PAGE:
A18 January 12, 2018 VeroNews/Sebastian River News | PETS

Bonz walks (and talks) feline with Tiggy and Punkin

Hi Dog Buddies! 4 of my 9 lives. Maybe 5. So Mom an Dad’s Punkin and Tiggy. PHOTO BY GORDON RADFORD
co-worker bee-SEECHED them to re-res-
I can’t buh-lieve it’s been three and a half cue me. Thank Bastet, they did.” peacock. Scary.” “You bet your Hairball Greenies it is!
years since I innerviewed my first cat. His “Whaddya you guys do for fun?” I in- Now Punkin, HE has that Aloof Cat Look.
name was Mr. Bugatti, an I was Extremely “Soggy Dog Biscuits!” I blurted sympa- And he’s a total Purr-Meister. Sounds like
Nervous to meet him. I remembered that thetically. “How AWFUL!” (Soon as I re- quired. a motorboat. He purrs so much he drools.
my daddy, a wise old dog, once told me that turned to the office, I Googled Bastet. She “When Megan was liddle, I usta be her Me, when I’m watching the mockingbirds
facing a challenge builds CHARACTER. So I was an ancient Egyptian cat goddess.) in that bush out front, I chirp. I CHOOSE to
faced it (nervously), an now that I’ve innerv- Baby Pillow. An we’d play Pattypaw. That chirp. I’m just not into purring.”
iewed quite a few felines, I ree-lize he was “The soggiest,” Punkin agreed. “Mom was fun. I love playin’ with liddle kids. Now
right. We’re all the same under the fur any- an Dad already had a cat, Sneakers. We that Paige has started walkin,’ a lotta fun Heading home, I was thinking about the
way, right? got along fine but, in 2012, after we had stuff that usta be on the floor is way up off Cat Code, and feIt I could put myself in Tig-
moved here, Sneakers went to Cat Heav- the ground. gy’s paws: being a columnist an in the public
So, this week, I had a fun yap-meow with en. I was dismal, so Mom an Dad went eye a lot, I, too, have to conduct myself with
a coupla rescue cats, Tiggy an Punkin Car- looking for another rescue cat for me.” “Since we’re Total House Cats, we NEVER a certain amount of decorum. I can’t just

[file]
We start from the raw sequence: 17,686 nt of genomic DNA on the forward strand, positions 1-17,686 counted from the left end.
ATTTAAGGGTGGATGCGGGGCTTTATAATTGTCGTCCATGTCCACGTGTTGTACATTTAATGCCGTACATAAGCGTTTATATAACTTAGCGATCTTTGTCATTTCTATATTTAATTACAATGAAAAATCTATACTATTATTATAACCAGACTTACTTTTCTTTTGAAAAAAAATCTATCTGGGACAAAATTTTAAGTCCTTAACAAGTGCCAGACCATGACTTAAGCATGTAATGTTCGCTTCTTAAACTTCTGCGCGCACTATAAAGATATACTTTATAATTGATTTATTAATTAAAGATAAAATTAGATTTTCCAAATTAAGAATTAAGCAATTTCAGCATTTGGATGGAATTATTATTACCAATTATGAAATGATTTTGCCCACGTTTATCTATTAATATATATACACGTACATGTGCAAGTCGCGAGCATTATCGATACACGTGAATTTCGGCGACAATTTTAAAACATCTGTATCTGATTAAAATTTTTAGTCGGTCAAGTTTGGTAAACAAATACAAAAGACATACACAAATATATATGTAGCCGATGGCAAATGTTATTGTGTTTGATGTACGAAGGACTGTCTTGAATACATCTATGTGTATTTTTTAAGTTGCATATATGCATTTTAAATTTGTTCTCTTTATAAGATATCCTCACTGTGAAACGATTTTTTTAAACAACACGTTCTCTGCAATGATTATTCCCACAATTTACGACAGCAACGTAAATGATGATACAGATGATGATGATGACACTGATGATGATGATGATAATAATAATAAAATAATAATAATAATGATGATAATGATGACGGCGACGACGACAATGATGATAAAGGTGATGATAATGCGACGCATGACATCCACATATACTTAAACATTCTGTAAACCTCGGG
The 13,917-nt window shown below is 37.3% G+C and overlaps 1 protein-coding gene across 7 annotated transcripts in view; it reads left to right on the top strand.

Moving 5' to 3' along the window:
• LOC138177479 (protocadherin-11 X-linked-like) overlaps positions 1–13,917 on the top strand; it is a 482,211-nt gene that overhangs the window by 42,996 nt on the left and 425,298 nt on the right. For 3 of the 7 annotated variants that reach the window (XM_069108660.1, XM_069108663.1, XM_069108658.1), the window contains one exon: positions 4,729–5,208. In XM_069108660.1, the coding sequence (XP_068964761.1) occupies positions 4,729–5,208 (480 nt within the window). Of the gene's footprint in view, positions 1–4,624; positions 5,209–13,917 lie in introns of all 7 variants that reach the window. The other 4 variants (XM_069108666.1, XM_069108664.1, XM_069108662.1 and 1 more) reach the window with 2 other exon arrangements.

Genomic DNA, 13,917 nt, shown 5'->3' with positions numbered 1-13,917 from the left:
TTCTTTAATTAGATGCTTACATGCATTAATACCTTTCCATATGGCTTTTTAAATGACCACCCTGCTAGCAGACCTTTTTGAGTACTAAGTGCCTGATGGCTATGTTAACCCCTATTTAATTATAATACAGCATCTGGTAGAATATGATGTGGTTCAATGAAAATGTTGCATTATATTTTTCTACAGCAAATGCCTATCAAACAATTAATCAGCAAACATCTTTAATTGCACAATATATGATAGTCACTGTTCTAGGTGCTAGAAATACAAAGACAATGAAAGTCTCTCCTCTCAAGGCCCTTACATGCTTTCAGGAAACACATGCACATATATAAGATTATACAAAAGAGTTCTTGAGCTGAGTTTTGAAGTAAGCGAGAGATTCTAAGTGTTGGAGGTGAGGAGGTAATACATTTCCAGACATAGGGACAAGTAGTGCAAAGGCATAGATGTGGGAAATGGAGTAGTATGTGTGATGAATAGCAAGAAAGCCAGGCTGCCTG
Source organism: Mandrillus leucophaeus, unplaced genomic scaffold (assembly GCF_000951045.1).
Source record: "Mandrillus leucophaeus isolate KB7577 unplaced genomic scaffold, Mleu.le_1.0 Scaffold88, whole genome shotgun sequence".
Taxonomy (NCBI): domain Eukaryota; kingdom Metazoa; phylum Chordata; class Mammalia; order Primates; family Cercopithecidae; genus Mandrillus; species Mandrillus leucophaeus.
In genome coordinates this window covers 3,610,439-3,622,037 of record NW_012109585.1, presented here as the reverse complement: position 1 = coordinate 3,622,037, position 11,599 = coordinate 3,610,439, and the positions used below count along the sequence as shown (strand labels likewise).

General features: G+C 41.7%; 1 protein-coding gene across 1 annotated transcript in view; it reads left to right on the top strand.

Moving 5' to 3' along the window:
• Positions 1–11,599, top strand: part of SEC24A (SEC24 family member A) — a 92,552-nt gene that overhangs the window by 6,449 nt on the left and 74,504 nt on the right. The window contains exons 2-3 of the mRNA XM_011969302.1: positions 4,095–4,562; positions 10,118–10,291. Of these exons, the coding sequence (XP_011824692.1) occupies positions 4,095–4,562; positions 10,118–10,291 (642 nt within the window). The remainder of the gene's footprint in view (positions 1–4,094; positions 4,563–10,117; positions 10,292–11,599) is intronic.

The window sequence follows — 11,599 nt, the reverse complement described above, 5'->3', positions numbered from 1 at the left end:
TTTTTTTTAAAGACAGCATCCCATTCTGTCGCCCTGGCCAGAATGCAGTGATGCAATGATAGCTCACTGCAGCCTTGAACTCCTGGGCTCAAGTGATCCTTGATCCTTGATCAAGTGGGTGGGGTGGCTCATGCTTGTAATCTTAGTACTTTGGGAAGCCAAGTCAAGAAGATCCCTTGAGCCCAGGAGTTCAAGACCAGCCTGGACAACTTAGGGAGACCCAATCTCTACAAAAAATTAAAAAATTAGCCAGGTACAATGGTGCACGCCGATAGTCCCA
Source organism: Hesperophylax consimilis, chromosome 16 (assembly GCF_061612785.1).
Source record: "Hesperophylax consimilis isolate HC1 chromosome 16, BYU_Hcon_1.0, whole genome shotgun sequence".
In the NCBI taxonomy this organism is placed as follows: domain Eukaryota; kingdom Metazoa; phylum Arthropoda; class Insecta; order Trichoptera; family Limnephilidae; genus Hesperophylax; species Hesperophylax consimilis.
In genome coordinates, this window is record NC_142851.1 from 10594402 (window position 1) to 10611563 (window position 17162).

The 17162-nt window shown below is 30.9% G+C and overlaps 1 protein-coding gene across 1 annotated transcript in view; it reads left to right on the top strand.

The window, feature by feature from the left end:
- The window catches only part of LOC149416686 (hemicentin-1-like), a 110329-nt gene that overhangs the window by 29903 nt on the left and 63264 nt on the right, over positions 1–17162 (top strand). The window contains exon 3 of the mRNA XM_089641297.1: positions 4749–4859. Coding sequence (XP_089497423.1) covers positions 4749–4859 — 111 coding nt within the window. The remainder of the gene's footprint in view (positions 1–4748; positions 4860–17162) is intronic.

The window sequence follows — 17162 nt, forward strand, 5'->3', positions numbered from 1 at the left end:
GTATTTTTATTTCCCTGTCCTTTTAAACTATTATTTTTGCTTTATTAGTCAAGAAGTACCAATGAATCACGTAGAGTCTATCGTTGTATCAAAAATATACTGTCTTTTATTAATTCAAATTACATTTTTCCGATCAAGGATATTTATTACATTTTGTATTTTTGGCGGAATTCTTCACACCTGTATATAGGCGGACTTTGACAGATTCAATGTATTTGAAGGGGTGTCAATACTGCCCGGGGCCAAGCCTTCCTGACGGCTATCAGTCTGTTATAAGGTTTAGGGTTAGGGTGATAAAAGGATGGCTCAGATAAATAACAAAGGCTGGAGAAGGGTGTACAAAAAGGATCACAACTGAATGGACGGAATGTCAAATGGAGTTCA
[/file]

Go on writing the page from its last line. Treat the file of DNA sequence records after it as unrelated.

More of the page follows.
son, who live with their Mom an Dad, Deb- go Outside, but we spend lotsa time on the scratch any ol’ itch whenever I want. I can’t
bie and Keith, an their liddle human sisters, “o-KAY! o-KAY!” Tiggy piped up. “I’ll porch. I usta chase flies. Never caught one, just go all puppy when I’m out in public. But
Megan an Paige. take it from here.” though. I also chase squirrels through the after work I’m plain ol’ Bonzo. I couldn’t
screen. I usually bump my nose cuz I forget wait to get home and start munching on a 0,
Tiggy’s about 7, with short, several- “Go for it, Spokescat,” Punkin said. they’re outside an we’re inside, which is kin- and maybe get a nice tummy rub.
shades-of-dark hair. He’s Really Big, too. He “OK, so, first, my full name is Itty Bit- da embarrassin,’ bein’ a cat an all.
strolled right up for the feline version of the ty Iggy Tiggy.” Till next time,
Wag-an-Sniff: the Haughty Sniff-an-Size “Are you woofin’ me right now?” “Truth be told, Bonz, sometime it’s ex-
Up. Punkin sized me up from the security “’Fraid not. But I only get called that when hausting, bein’a cat. All that purrin’ an The Bonz
of his Mom’s arms. He’s a liddle Himalayan, Mom is PEEVED. groomin.’ I don’t know whether you know
long, fluffy fur, round eyes, Real Old (13 in “Anyway, when Mom an Dad were lookin’ this: us cats are ALWAYS s’pose to look like Don’t Be Shy
human, so, about, I think, something like, for a friend for Punkin, I was livin’ at the we know what we’re doing. Paragraph 16B,
maybe 70ish in cat). An he can scrunch his Humane Society. Me an some other kittens Cat Code of Behavior, for Garfield’s sake. We are always looking for pets
fluffy liddle face into a Piercing Gaze or a were out front cuz of bein’ super cute, an Not like you pooches (no offense) who can with interesting stories.
Big Grumpy Glare, even though he’s not Mom an Dad fell in love with me in about go tumblin’ around, bumpin’ into stuff and
grumpy. two seconds. After we spent time together in lookin’ goofy all day long and humans think To set up an interview, email
the Get-To-Know-Each-Other room, where you’re cute. Us cats have a reputation to up- [email protected].
“I’m the Spokescat, Mr. Bonzo,” Tiggy Mom brushed me with a special brush, I got hold.
said as we got situated in the living room. adopted. (I still have that brush an I still love